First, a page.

• When the sausages were hung, they fit fine, once slid along the hanger bar and adjusted to clear the partitions built into the door. Don’t let them touch each other, as in the picture at left. Space them out on the hanger bar so as to clear each other as well as any door partition obstructions.

summer sausage 20151220_175309

  • The hanging stick support brackets which I had epoxied into place didn’t hold. I drilled them out to accept screws, then carefully drilled four holes and screwed them onto the plastic side walls of the chamber, being careful to penetrate the plastic wall thickness but little further.
  • Be sure to keep a log book. You should record green weight for each sausage, then the temperature and percent humidity just before opening the chamber to hang the sausages. Then record the time. It will take time for the chamber and its sausage contents to come back to a steady level.
  • One indication of whether or not air flow is uniform is to watch the water loss weight percentages as they decline. (My rig has a slight tendency to lose water more rapidly toward the left side.)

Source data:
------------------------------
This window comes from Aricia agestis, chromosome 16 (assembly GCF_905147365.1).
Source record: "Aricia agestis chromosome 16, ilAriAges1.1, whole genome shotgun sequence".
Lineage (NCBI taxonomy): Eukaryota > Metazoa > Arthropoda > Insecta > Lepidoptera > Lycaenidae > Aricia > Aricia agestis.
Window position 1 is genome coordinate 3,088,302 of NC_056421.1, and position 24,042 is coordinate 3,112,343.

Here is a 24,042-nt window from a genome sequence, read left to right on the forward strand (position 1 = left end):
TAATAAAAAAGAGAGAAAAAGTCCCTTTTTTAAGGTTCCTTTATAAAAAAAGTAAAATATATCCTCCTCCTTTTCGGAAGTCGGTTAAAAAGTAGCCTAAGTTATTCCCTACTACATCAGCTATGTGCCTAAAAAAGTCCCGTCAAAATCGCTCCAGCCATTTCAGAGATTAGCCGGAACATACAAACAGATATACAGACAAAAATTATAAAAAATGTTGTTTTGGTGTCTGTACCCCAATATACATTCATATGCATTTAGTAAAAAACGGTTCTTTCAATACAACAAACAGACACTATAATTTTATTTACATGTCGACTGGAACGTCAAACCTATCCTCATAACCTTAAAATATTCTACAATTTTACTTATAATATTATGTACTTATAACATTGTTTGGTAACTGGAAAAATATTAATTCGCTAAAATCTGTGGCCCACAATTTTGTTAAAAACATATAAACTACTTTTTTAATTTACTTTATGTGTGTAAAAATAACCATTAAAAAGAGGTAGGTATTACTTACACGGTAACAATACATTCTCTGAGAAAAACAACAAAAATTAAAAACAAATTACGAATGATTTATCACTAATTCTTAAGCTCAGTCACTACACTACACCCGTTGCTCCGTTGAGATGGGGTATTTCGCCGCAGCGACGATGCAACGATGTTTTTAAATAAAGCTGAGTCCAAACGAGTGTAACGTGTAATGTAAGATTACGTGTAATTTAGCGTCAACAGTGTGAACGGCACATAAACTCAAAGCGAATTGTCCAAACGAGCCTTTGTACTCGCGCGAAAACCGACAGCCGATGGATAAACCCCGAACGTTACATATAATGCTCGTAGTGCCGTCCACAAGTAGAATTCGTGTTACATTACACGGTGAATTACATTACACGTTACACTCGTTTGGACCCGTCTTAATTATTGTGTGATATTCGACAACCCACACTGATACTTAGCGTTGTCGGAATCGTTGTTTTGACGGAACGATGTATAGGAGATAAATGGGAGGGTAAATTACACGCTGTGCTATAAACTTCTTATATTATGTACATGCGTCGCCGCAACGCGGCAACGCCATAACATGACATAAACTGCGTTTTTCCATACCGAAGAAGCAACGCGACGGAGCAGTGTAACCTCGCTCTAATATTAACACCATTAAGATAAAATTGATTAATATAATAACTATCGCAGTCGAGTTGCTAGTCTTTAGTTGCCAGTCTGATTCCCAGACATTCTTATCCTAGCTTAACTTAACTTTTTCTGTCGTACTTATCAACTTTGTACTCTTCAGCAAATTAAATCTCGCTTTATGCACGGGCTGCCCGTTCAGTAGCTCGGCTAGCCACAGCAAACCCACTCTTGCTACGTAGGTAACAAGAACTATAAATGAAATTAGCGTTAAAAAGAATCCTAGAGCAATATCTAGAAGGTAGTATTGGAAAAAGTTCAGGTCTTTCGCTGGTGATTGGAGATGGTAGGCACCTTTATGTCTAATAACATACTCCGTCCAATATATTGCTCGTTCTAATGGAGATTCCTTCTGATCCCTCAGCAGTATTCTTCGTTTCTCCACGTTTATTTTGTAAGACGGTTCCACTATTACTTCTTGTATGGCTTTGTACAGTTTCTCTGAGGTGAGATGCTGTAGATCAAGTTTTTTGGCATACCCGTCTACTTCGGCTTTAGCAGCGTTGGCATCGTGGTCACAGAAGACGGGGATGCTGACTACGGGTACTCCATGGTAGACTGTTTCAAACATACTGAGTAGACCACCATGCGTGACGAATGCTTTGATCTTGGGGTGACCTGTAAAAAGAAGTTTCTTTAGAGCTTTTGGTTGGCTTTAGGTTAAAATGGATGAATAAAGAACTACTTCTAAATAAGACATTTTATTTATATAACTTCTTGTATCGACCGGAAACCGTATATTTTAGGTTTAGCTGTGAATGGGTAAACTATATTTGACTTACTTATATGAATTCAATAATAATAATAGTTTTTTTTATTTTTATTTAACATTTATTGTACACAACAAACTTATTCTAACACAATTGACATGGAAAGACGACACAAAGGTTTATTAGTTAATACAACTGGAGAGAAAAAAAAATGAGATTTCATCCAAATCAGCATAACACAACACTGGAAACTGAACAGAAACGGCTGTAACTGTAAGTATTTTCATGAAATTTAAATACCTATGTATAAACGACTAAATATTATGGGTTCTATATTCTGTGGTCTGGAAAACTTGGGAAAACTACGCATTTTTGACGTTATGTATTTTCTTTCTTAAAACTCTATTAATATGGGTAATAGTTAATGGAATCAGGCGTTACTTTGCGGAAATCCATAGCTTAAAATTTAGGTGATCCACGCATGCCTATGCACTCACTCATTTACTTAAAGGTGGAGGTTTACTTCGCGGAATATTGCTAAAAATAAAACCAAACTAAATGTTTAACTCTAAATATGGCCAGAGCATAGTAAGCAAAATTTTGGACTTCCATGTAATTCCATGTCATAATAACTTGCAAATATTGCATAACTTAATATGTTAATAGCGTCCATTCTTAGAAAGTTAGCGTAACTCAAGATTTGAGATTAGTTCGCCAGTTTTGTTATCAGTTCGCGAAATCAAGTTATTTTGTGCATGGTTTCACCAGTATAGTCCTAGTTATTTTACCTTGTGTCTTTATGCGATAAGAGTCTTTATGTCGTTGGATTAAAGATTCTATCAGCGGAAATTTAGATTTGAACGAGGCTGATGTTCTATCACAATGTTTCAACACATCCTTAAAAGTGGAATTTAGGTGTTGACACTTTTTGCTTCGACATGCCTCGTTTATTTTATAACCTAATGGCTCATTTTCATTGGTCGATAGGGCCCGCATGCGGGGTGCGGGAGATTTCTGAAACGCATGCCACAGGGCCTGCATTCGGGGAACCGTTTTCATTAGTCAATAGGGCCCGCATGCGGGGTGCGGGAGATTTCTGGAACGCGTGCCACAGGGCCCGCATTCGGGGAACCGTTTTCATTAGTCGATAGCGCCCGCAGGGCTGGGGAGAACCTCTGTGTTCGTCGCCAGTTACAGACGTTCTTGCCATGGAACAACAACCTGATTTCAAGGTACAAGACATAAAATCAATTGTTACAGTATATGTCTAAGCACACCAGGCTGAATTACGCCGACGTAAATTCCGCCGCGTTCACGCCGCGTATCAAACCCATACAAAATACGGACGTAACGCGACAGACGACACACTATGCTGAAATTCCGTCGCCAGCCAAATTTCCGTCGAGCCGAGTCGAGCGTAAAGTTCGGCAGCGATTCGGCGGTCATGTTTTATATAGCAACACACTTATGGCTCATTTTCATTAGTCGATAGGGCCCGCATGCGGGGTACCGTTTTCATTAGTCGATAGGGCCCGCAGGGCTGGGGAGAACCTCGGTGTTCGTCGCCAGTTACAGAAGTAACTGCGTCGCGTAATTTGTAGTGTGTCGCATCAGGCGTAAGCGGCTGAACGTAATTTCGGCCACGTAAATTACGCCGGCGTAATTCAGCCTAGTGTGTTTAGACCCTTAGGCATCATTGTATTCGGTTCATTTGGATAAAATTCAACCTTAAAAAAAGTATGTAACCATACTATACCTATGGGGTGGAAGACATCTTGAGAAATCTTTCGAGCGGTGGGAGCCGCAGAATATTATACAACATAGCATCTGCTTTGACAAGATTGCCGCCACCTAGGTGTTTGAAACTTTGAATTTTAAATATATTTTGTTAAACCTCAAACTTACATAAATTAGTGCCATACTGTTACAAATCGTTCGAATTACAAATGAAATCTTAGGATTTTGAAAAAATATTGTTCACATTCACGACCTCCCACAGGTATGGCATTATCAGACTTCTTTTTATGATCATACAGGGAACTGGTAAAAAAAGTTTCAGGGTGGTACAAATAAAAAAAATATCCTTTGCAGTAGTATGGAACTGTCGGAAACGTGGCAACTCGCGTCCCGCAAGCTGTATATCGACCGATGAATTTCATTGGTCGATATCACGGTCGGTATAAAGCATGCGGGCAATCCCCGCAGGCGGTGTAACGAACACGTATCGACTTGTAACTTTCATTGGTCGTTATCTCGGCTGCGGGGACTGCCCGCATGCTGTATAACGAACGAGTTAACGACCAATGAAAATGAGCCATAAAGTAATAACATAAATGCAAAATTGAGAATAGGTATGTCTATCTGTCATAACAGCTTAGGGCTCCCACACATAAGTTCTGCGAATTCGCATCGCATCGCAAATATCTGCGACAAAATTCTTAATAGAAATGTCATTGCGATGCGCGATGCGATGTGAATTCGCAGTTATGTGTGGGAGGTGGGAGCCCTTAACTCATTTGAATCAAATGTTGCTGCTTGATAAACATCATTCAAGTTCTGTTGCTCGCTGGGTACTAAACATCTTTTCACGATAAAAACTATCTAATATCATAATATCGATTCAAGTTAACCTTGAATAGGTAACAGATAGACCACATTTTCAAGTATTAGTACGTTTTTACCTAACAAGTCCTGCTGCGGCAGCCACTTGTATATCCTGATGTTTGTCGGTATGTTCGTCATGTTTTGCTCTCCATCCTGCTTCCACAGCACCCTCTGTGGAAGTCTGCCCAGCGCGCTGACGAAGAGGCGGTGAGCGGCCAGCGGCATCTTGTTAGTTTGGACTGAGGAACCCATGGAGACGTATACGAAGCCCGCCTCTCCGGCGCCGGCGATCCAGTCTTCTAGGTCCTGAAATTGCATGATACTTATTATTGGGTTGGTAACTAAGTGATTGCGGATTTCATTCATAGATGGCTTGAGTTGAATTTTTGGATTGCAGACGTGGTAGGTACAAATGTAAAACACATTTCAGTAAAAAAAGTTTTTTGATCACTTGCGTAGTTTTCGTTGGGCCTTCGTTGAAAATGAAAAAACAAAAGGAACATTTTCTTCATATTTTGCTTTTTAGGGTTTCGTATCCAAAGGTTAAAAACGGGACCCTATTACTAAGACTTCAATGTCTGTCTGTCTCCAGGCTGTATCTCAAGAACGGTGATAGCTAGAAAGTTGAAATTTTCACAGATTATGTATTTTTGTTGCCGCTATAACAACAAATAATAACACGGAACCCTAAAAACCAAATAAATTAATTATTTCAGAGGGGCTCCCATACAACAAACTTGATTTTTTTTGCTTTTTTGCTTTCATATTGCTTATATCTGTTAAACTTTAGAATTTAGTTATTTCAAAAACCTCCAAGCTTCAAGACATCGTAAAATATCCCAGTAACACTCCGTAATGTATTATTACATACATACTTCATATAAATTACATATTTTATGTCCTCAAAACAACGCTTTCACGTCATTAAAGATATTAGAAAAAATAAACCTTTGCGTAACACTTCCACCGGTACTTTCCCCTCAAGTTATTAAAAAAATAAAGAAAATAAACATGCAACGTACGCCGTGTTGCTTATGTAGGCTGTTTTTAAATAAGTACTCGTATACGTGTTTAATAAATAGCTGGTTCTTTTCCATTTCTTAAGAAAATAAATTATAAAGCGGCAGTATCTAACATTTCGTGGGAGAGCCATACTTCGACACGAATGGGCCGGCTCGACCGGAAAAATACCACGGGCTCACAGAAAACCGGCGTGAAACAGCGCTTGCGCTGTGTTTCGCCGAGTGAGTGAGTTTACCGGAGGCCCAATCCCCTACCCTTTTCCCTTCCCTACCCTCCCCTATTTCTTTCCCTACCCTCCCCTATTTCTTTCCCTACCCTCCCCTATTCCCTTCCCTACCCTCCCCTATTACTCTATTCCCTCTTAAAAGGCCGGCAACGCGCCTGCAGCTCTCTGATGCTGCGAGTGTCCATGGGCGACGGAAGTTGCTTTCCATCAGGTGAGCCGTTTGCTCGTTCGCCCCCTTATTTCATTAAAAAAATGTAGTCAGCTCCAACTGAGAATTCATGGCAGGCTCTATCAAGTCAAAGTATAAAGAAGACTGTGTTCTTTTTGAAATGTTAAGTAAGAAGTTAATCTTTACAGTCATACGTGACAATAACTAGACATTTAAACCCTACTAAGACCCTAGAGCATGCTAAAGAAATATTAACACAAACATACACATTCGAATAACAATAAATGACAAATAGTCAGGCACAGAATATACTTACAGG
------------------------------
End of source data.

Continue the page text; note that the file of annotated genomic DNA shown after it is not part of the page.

Preparation – Stuffing and pH Testing:

One way of stuffing the casings is to use a wide-mouth canning jar funnel and stuff by hand. This works, but results in large bubbles of trapped air which have to be removed by massaging the casing. A better way is to use a regular sausage casing stuffer with a big nozzle to squirt the mince into the casing. Air bubbles and inclusions can be minimized this way. My hand packing method caused large bubbles, which I had to squeeze repeatedly to force up the casing and out. For that reason, I cannot recommend the canning jar funnel method. Use your stuffer.

Another item which never occurred to me was to hold back some of the mince for checking pH progress during the fermentation. It would be a shame to do “destructive testing, pulling a sample off an intact sausage, especially sausages like salami which grow a healthy coat of mold. How do you do it, then?